• Accreditation organizations: ensure the competence and integrity of the agencies offering conformity assessment services (e.g. testing, certification and inspection) by ascertaining that the minimum requirements are met. They might be independent from standard setting organizations or staffed as independent units.
  • Certification agencies: carry out conformity assessments. They are usually private companies or NGOs operating in a competitive environment. Examples include the BSI Group and the Société Générale de Surveillance.
  • Government, including financial sector regulators: can play multiple roles usually via the financial sector regulators. Regulators may provide the broad principles or legal frameworks for voluntary standards. They may also validate voluntary standards or even formally recognize them. Stock exchanges and stock exchange commissions might also facilitate the implementation of voluntary standards (e.g. Sustainable Stock Exchanges Initiative).
  • Investors: individual investors providing (or investing) money with the expectation of obtaining a financial gain. They play a key role in demanding the financial industry to develop or adapt to voluntary standards. They may decide to align their investment decisions only to products and operators that meet certain standards.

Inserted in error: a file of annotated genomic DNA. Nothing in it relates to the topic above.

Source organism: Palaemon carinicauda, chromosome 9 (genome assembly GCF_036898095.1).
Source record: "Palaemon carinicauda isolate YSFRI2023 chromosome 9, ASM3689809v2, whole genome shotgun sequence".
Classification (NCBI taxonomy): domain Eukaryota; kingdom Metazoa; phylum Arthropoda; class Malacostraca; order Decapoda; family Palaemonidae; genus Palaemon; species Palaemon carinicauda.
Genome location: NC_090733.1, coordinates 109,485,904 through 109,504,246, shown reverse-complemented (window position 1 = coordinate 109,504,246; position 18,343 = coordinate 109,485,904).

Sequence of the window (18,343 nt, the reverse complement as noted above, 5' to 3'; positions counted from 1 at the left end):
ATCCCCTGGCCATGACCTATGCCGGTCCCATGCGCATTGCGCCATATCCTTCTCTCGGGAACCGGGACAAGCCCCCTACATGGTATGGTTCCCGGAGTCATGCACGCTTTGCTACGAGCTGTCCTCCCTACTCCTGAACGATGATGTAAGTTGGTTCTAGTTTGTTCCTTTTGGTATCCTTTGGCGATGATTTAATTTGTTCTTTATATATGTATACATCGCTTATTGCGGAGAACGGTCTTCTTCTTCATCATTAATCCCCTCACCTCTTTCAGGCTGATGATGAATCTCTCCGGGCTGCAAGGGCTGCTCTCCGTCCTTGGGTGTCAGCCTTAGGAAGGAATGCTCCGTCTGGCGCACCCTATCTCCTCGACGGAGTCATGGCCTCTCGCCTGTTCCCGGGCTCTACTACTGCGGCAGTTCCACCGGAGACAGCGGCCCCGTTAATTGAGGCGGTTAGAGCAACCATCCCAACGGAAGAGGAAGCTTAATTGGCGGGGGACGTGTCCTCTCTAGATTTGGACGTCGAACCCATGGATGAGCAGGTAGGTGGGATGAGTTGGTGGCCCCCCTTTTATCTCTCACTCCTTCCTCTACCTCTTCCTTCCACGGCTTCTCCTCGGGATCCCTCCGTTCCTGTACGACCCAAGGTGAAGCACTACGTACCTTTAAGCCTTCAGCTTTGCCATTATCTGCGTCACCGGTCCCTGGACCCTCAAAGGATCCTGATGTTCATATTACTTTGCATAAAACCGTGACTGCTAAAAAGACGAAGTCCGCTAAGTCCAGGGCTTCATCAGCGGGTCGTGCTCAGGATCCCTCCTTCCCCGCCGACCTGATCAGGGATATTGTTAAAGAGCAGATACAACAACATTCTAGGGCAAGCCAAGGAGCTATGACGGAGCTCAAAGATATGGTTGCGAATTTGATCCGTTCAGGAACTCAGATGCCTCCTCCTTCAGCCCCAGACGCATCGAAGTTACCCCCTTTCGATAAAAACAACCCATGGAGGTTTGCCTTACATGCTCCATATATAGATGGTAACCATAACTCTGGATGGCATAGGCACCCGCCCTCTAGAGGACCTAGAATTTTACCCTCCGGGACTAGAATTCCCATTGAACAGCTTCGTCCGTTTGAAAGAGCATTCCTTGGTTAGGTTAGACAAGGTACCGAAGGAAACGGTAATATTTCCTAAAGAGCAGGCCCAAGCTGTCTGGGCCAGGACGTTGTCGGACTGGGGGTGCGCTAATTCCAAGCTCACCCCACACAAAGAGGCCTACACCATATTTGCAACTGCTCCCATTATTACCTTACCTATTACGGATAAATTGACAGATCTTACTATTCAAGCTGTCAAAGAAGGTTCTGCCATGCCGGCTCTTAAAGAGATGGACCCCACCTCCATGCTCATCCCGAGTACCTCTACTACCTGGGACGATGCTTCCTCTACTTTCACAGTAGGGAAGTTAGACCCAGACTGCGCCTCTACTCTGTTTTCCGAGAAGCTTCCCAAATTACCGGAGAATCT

• Consumer groups: consumers and their representative organizations bring a unique perspective that is different from the financial industry. Similarly to investors, consumer organizations can also pressure the financial industry to adopt sustainability standards.
  • Sponsors and supporters: think-tanks, foundations and international organizations (e.g. UNEP, ITC and IFC) can offer expertise, knowledge, convening power and seed funding to initiatives aimed at producing voluntary standards.

Potential in monetary terms (revenues, realignment or savings)

The monetary benefits are indirect and linked to (1) cost savings in the Government due to reduced spending on environmental and social programmes; (2) increased private investment in projects that promote or (do not harm) sustainable development; (3) improved operational performance and better management of risks at the company and industry level (e.g. improved payment systems allowing for greater financial inclusion). It should be noted however, that unlike some other sustainability standards (e.g. fair trade) there is currently no expectation of a price mark-up benefiting the financial sector.